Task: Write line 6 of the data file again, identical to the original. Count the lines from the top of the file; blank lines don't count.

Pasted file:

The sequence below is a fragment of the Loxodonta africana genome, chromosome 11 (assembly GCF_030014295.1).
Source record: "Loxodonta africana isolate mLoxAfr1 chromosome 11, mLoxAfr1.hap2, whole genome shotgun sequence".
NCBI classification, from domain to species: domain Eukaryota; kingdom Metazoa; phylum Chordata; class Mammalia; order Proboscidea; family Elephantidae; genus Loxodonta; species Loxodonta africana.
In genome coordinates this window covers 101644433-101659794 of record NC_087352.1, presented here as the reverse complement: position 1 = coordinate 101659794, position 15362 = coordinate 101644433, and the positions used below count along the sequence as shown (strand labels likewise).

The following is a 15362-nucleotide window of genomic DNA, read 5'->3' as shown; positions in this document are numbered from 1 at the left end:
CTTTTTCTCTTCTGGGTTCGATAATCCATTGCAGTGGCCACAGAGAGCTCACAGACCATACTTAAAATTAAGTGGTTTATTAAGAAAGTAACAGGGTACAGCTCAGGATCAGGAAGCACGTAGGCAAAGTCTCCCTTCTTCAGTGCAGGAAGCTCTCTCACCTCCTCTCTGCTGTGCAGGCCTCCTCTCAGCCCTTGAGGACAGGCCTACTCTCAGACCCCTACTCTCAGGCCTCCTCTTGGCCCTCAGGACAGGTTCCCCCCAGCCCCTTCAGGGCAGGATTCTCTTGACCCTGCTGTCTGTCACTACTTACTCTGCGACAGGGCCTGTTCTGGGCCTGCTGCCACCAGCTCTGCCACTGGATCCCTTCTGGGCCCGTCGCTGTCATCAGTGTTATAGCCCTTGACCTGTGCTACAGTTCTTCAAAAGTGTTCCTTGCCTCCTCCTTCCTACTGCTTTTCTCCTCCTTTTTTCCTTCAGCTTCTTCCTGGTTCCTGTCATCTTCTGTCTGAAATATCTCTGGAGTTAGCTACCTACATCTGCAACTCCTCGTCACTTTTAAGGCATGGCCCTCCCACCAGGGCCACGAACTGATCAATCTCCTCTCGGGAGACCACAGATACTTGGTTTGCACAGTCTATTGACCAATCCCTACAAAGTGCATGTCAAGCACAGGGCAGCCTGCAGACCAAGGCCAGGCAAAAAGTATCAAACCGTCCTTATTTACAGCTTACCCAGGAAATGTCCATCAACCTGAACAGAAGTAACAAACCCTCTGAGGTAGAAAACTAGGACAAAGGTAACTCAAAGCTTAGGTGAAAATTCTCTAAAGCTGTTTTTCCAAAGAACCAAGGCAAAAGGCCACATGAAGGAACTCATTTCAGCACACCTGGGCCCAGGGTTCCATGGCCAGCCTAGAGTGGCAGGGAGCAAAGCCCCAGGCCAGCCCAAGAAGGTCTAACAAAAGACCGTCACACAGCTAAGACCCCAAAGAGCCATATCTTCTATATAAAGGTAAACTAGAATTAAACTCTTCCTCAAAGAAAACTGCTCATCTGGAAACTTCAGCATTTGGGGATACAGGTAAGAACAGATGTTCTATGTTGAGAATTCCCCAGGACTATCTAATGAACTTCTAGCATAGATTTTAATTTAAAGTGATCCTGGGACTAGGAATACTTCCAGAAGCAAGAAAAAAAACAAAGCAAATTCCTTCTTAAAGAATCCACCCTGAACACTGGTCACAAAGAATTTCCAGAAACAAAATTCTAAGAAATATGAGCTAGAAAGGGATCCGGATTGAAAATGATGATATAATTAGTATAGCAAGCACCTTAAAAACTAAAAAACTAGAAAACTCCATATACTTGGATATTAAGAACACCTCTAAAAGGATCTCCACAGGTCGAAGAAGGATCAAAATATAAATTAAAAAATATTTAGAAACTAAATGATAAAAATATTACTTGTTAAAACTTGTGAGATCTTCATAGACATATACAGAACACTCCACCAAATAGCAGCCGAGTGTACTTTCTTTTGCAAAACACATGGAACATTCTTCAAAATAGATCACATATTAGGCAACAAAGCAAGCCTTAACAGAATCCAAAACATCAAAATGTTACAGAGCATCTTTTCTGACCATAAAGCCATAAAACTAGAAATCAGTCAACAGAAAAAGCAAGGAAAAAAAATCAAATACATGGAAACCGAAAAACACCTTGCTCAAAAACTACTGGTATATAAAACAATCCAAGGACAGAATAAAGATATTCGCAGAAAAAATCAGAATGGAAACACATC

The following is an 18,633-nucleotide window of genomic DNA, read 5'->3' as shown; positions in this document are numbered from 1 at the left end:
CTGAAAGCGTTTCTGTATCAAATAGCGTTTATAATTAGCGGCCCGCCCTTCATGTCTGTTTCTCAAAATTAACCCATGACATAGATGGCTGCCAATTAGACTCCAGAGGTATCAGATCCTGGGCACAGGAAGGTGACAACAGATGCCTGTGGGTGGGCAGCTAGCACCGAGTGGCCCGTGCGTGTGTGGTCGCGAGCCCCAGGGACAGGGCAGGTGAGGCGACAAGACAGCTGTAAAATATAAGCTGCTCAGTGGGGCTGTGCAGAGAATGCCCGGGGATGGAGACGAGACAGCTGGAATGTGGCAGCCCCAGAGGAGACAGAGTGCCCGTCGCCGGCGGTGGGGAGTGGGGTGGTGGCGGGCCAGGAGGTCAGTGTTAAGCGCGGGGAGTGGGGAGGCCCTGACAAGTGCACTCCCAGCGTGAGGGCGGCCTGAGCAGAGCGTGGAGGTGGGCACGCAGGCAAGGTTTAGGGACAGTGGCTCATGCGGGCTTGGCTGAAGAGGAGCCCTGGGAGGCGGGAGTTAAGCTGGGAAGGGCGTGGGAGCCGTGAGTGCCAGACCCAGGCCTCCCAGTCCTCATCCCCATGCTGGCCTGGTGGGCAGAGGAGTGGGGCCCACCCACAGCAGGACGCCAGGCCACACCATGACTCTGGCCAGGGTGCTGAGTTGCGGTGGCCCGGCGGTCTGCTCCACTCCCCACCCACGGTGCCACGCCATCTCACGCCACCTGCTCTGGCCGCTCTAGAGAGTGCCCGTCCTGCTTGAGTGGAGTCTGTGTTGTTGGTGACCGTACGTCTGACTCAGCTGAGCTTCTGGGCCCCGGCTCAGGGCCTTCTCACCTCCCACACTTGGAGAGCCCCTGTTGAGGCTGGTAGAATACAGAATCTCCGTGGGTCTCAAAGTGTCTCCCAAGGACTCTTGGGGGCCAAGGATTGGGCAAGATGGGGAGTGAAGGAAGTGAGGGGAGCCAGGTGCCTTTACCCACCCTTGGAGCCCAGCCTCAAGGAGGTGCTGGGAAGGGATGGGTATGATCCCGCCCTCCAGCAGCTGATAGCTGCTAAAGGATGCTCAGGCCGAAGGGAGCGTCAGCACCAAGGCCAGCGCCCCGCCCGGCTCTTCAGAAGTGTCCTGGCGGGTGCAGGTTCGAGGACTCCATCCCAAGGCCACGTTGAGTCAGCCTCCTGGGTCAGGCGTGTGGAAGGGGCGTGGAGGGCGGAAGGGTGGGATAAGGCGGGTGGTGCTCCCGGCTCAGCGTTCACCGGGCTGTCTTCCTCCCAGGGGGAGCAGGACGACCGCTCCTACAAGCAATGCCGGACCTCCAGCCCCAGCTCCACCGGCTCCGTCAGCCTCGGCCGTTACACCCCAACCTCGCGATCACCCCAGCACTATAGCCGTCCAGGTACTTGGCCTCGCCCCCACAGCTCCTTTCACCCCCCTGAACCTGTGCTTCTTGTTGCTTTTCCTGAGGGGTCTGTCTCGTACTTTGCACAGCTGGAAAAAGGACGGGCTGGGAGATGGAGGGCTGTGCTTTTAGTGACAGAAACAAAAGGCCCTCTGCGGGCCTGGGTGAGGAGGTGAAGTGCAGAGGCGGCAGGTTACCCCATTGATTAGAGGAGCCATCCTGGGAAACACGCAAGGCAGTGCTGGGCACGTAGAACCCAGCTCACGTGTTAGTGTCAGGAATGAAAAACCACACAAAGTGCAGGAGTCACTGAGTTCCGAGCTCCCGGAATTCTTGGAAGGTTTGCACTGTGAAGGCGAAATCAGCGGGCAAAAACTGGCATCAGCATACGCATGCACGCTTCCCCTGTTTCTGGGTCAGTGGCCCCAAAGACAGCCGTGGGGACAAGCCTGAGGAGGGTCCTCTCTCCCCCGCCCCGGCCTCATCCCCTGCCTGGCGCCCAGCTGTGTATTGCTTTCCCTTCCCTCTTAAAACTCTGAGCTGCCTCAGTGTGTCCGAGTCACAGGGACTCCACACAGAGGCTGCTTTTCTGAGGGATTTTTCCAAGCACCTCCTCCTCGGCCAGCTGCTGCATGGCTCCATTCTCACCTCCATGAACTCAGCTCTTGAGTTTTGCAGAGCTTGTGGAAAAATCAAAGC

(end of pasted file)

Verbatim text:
CTTTTTCTCTTCTGGGTTCGATAATCCATTGCAGTGGCCACAGAGAGCTCACAGACCATACTTAAAATTAAGTGGTTTATTAAGAAAGTAACAGGGTACAGCTCAGGATCAGGAAGCACGTAGGCAAAGTCTCCCTTCTTCAGTGCAGGAAGCTCTCTCACCTCCTCTCTGCTGTGCAGGCCTCCTCTCAGCCCTTGAGGACAGGCCTACTCTCAGACCCCTACTCTCAGGCCTCCTCTTGGCCCTCAGGACAGGTTCCCCCCAGCCCCTTCAGGGCAGGATTCTCTTGACCCTGCTGTCTGTCACTACTTACTCTGCGACAGGGCCTGTTCTGGGCCTGCTGCCACCAGCTCTGCCACTGGATCCCTTCTGGGCCCGTCGCTGTCATCAGTGTTATAGCCCTTGACCTGTGCTACAGTTCTTCAAAAGTGTTCCTTGCCTCCTCCTTCCTACTGCTTTTCTCCTCCTTTTTTCCTTCAGCTTCTTCCTGGTTCCTGTCATCTTCTGTCTGAAATATCTCTGGAGTTAGCTACCTACATCTGCAACTCCTCGTCACTTTTAAGGCATGGCCCTCCCACCAGGGCCACGAACTGATCAATCTCCTCTCGGGAGACCACAGATACTTGGTTTGCACAGTCTATTGACCAATCCCTACAAAGTGCATGTCAAGCACAGGGCAGCCTGCAGACCAAGGCCAGGCAAAAAGTATCAAACCGTCCTTATTTACAGCTTACCCAGGAAATGTCCATCAACCTGAACAGAAGTAACAAACCCTCTGAGGTAGAAAACTAGGACAAAGGTAACTCAAAGCTTAGGTGAAAATTCTCTAAAGCTGTTTTTCCAAAGAACCAAGGCAAAAGGCCACATGAAGGAACTCATTTCAGCACACCTGGGCCCAGGGTTCCATGGCCAGCCTAGAGTGGCAGGGAGCAAAGCCCCAGGCCAGCCCAAGAAGGTCTAACAAAAGACCGTCACACAGCTAAGACCCCAAAGAGCCATATCTTCTATATAAAGGTAAACTAGAATTAAACTCTTCCTCAAAGAAAACTGCTCATCTGGAAACTTCAGCATTTGGGGATACAGGTAAGAACAGATGTTCTATGTTGAGAATTCCCCAGGACTATCTAATGAACTTCTAGCATAGATTTTAATTTAAAGTGATCCTGGGACTAGGAATACTTCCAGAAGCAAGAAAAAAAACAAAGCAAATTCCTTCTTAAAGAATCCACCCTGAACACTGGTCACAAAGAATTTCCAGAAACAAAATTCTAAGAAATATGAGCTAGAAAGGGATCCGGATTGAAAATGATGATATAATTAGTATAGCAAGCACCTTAAAAACTAAAAAACTAGAAAACTCCATATACTTGGATATTAAGAACACCTCTAAAAGGATCTCCACAGGTCGAAGAAGGATCAAAATATAAATTAAAAAATATTTAGAAACTAAATGATAAAAATATTACTTGTTAAAACTTGTGAGATCTTCATAGACATATACAGAACACTCCACCAAATAGCAGCCGAGTGTACTTTCTTTTGCAAAACACATGGAACATTCTTCAAAATAGATCACATATTAGGCAACAAAGCAAGCCTTAACAGAATCCAAAACATCAAAATGTTACAGAGCATCTTTTCTGACCATAAAGCCATAAAACTAGAAATCAGTCAACAGAAAAAGCAAGGAAAAAAAATCAAATACATGGAAACCGAAAAACACCTTGCTCAAAAACTACTGGTATATAAAACAATCCAAGGACAGAATAAAGATATTCGCAGAAAAAATCAGAATGGAAACACATC